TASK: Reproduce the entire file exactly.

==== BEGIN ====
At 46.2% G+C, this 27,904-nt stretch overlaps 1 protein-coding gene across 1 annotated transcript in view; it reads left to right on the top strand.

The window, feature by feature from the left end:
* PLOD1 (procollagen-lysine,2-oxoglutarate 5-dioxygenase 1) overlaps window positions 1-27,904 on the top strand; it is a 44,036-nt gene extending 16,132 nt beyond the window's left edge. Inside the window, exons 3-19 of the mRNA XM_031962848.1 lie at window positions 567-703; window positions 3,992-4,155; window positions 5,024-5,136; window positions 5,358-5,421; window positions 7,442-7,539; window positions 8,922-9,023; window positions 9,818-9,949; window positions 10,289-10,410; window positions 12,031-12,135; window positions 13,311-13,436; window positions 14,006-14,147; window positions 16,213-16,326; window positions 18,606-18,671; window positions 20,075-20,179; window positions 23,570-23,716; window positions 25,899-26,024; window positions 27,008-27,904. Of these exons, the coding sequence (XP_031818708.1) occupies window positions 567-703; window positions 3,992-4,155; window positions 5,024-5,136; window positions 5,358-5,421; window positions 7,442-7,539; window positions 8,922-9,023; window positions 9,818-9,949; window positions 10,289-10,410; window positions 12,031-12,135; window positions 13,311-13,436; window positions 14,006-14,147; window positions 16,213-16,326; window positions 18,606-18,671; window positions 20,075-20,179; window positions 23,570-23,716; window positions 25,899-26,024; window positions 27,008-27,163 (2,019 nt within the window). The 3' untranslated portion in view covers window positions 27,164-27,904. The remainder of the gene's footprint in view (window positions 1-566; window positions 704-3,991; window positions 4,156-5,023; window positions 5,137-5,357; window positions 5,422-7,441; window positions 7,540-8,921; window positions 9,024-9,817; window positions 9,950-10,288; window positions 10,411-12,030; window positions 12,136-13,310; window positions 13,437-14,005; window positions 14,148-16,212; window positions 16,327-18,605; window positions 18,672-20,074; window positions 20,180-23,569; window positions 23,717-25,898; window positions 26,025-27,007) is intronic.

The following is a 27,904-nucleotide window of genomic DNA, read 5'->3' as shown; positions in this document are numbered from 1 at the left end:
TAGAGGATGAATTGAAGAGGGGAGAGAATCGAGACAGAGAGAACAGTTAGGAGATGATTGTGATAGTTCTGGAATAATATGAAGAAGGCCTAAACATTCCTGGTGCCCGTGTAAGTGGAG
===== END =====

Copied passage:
At 46.2% G+C, this 27,904-nt stretch overlaps 1 protein-coding gene across 1 annotated transcript in view; it reads left to right on the top strand.

The window, feature by feature from the left end:
* PLOD1 (procollagen-lysine,2-oxoglutarate 5-dioxygenase 1) overlaps window positions 1-27,904 on the top strand; it is a 44,036-nt gene extending 16,132 nt beyond the window's left edge. Inside the window, exons 3-19 of the mRNA XM_031962848.1 lie at window positions 567-703; window positions 3,992-4,155; window positions 5,024-5,136; window positions 5,358-5,421; window positions 7,442-7,539; window positions 8,922-9,023; window positions 9,818-9,949; window positions 10,289-10,410; window positions 12,031-12,135; window positions 13,311-13,436; window positions 14,006-14,147; window positions 16,213-16,326; window positions 18,606-18,671; window positions 20,075-20,179; window positions 23,570-23,716; window positions 25,899-26,024; window positions 27,008-27,904. Of these exons, the coding sequence (XP_031818708.1) occupies window positions 567-703; window positions 3,992-4,155; window positions 5,024-5,136; window positions 5,358-5,421; window positions 7,442-7,539; window positions 8,922-9,023; window positions 9,818-9,949; window positions 10,289-10,410; window positions 12,031-12,135; window positions 13,311-13,436; window positions 14,006-14,147; window positions 16,213-16,326; window positions 18,606-18,671; window positions 20,075-20,179; window positions 23,570-23,716; window positions 25,899-26,024; window positions 27,008-27,163 (2,019 nt within the window). The 3' untranslated portion in view covers window positions 27,164-27,904. The remainder of the gene's footprint in view (window positions 1-566; window positions 704-3,991; window positions 4,156-5,023; window positions 5,137-5,357; window positions 5,422-7,441; window positions 7,540-8,921; window positions 9,024-9,817; window positions 9,950-10,288; window positions 10,411-12,030; window positions 12,136-13,310; window positions 13,437-14,005; window positions 14,148-16,212; window positions 16,327-18,605; window positions 18,672-20,074; window positions 20,180-23,569; window positions 23,717-25,898; window positions 26,025-27,007) is intronic.

The following is a 27,904-nucleotide window of genomic DNA, read 5'->3' as shown; positions in this document are numbered from 1 at the left end:
TAGAGGATGAATTGAAGAGGGGAGAGAATCGAGACAGAGAGAACAGTTAGGAGATGATTGTGATAGTTCTGGAATAATATGAAGAAGGCCTAAACATTCCTGGTGCCCGTGTAAGTGGAG